1172015fixOnce exceptionally popular, Li’l Abner is nearly forgotten today. And if we can no longer recall Al Capp’s Li’l Abner and Daisy Mae, there probably is not much hope for modern rrecognition of second tier hillbilly humor characters Ozark Ike and his girlfriend Dinah Fatfield.

82642016fix3“Ozark” Ike McBatt was differentiated from Li’l Abner by his multi-sport talents – a regular Bo Jackson or Deion Sanders – playing both baseball and football. In fact, Ozark played whatever sport was in season, which no doubt helped keep the newspaper strip fresh year around while running in 250 different papers across the country. Of course, I was compelled to purchase the comic version (Ozark Ike #10 from January 1949 and #20 December 1950 ) for the interesting football art (wink). But clearly also keeping the strip front and center of reader’s attentions was the attractive, curvaceous blonde Dinah Fatfield.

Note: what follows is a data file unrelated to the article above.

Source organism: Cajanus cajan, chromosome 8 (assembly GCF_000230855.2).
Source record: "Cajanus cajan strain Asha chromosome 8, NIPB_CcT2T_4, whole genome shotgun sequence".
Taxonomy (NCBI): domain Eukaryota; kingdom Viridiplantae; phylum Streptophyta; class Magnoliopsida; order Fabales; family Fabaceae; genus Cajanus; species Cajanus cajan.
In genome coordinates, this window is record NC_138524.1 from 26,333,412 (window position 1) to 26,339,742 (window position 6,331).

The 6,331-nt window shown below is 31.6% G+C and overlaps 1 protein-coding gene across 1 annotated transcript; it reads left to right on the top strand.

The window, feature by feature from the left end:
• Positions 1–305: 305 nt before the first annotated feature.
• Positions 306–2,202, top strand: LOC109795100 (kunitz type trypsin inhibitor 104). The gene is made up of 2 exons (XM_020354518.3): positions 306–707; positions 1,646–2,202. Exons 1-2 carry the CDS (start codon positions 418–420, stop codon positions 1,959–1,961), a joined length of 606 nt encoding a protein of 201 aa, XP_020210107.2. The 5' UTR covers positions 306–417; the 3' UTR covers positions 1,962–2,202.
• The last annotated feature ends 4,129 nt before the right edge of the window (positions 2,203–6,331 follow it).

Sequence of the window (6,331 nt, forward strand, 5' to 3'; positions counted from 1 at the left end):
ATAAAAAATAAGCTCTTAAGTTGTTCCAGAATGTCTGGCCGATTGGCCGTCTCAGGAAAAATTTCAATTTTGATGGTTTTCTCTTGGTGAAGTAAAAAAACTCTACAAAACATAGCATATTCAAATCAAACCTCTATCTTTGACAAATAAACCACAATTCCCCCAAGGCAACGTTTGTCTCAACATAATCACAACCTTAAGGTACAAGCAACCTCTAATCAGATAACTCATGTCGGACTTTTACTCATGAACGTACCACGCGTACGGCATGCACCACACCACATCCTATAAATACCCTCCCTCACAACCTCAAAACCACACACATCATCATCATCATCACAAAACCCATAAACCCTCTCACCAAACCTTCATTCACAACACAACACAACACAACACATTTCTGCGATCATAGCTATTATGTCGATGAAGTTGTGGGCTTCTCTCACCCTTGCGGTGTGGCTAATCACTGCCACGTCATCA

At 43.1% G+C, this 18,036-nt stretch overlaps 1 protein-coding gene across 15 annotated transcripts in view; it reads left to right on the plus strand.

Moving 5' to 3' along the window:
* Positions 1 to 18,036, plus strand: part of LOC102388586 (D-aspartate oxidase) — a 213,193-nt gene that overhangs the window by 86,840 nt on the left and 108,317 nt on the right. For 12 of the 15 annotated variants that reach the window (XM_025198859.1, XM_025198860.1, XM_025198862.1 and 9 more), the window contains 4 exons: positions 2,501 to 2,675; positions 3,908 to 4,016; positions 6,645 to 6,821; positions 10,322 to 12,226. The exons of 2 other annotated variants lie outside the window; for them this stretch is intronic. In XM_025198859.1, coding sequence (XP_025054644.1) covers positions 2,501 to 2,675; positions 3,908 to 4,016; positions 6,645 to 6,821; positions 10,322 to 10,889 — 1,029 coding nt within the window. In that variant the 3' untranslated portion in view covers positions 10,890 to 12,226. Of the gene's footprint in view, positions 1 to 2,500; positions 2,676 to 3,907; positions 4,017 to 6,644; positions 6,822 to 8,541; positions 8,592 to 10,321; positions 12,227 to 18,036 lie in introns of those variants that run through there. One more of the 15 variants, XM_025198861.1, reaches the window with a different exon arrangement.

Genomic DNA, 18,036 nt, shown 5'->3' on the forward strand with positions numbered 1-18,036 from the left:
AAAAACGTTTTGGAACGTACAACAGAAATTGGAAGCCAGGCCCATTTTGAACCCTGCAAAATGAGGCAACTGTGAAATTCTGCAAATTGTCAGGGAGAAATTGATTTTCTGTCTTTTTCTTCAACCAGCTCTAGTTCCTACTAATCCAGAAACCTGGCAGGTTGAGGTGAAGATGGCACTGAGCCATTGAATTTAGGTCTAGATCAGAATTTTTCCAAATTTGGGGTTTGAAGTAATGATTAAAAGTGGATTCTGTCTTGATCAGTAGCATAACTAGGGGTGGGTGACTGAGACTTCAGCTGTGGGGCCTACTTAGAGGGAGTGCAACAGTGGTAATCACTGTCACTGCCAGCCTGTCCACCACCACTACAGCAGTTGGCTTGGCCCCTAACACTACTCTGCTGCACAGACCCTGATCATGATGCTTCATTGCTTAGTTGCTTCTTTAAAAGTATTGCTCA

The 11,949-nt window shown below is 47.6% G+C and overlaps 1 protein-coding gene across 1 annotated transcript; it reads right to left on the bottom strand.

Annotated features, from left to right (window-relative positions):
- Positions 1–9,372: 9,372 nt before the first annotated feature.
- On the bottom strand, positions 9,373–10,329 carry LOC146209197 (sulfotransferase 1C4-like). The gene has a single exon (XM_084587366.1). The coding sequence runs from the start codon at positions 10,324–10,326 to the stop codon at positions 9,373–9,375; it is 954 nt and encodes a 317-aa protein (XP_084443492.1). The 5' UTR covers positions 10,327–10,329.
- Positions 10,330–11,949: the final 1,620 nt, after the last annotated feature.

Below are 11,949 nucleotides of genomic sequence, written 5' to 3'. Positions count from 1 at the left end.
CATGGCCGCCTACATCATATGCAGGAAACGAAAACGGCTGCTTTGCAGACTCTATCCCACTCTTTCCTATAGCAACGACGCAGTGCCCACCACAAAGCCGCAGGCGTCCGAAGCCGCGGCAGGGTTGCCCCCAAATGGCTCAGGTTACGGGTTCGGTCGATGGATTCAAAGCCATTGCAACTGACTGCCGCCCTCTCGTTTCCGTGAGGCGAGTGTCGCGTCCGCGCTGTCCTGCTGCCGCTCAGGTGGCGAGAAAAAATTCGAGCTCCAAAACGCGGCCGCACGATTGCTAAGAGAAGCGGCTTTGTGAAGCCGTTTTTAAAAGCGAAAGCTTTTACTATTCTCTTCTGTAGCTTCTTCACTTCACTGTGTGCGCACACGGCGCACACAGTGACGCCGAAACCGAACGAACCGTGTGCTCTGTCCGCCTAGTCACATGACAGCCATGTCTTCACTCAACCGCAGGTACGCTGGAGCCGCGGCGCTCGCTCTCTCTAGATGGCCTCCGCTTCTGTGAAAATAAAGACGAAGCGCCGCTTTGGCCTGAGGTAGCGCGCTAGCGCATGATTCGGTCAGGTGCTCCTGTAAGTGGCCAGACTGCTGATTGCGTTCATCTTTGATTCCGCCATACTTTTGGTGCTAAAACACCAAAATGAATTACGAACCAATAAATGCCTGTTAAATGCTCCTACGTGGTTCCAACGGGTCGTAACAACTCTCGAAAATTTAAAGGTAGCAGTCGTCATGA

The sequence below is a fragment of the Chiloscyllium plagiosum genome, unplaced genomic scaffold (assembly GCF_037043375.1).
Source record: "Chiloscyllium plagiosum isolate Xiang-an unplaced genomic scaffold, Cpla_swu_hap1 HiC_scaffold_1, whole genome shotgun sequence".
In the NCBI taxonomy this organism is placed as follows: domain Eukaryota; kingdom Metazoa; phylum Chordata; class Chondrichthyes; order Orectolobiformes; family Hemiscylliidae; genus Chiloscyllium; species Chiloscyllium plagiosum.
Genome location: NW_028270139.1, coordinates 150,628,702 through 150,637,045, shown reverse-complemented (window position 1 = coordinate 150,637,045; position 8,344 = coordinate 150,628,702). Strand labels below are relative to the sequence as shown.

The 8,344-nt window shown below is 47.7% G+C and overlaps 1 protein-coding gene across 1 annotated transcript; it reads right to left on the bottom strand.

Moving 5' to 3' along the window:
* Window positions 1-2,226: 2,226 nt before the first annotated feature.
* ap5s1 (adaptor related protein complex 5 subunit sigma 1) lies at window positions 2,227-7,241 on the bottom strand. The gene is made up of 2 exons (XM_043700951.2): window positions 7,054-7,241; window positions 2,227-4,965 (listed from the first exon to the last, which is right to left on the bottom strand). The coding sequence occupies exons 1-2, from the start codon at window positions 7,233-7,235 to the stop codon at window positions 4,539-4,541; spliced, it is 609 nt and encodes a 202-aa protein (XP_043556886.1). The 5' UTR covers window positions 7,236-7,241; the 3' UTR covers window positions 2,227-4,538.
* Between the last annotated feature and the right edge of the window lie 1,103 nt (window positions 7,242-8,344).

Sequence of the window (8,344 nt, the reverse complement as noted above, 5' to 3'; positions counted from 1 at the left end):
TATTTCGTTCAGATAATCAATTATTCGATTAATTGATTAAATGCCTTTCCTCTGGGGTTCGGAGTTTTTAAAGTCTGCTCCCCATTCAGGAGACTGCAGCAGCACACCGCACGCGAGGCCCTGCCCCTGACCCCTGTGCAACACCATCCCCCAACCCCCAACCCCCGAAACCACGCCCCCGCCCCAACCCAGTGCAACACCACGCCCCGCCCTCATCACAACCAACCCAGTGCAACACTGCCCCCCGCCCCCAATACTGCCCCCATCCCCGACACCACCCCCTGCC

Four Color Comics #180

Ozark and Dinah both resided in the town of Wildwood Run (population 49) and Ozark was the apple of Dinah’s eye (to the dismay of her family who were in a multi-generational feud with the McBatts).

In comic book form, the series ran for Standard Comics for 15 issues from 1948 to 1952.

Rufus A. “Ray” Gotto created the Ozark Ike during his service in the U.S. Navy where he was an illustrator for military instruction manuals. After Ozark, Gotto went on to a career as an illustrator at The Sporting News. Interestingly, he also designed the logo for the New York Mets, a logo which is still being used today in near exact form to Gotto’s original 1960s design.